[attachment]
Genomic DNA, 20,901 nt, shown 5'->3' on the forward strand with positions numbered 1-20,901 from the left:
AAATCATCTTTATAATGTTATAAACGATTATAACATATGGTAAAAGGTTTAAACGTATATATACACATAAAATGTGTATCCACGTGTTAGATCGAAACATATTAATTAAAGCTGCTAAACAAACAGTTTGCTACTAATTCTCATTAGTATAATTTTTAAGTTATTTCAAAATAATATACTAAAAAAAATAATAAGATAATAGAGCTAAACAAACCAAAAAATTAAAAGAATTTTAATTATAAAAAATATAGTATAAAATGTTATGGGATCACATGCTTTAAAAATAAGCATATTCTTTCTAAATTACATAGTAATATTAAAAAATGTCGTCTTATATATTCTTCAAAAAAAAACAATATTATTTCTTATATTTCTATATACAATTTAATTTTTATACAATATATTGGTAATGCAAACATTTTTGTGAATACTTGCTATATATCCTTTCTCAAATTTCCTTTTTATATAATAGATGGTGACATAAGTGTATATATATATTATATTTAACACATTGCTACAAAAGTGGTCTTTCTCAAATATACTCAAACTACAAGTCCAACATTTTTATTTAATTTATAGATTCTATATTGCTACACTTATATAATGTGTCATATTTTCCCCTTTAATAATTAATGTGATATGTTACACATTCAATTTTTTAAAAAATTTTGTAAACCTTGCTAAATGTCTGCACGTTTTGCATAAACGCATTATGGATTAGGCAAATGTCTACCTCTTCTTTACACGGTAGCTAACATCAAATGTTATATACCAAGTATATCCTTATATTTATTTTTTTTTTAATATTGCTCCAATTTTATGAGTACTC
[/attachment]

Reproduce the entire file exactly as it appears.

Genomic DNA, 20,901 nt, shown 5'->3' on the forward strand with positions numbered 1-20,901 from the left:
AAATCATCTTTATAATGTTATAAACGATTATAACATATGGTAAAAGGTTTAAACGTATATATACACATAAAATGTGTATCCACGTGTTAGATCGAAACATATTAATTAAAGCTGCTAAACAAACAGTTTGCTACTAATTCTCATTAGTATAATTTTTAAGTTATTTCAAAATAATATACTAAAAAAAATAATAAGATAATAGAGCTAAACAAACCAAAAAATTAAAAGAATTTTAATTATAAAAAATATAGTATAAAATGTTATGGGATCACATGCTTTAAAAATAAGCATATTCTTTCTAAATTACATAGTAATATTAAAAAATGTCGTCTTATATATTCTTCAAAAAAAAACAATATTATTTCTTATATTTCTATATACAATTTAATTTTTATACAATATATTGGTAATGCAAACATTTTTGTGAATACTTGCTATATATCCTTTCTCAAATTTCCTTTTTATATAATAGATGGTGACATAAGTGTATATATATATTATATTTAACACATTGCTACAAAAGTGGTCTTTCTCAAATATACTCAAACTACAAGTCCAACATTTTTATTTAATTTATAGATTCTATATTGCTACACTTATATAATGTGTCATATTTTCCCCTTTAATAATTAATGTGATATGTTACACATTCAATTTTTTAAAAAATTTTGTAAACCTTGCTAAATGTCTGCACGTTTTGCATAAACGCATTATGGATTAGGCAAATGTCTACCTCTTCTTTACACGGTAGCTAACATCAAATGTTATATACCAAGTATATCCTTATATTTATTTTTTTTTTAATATTGCTCCAATTTTATGAGTACTC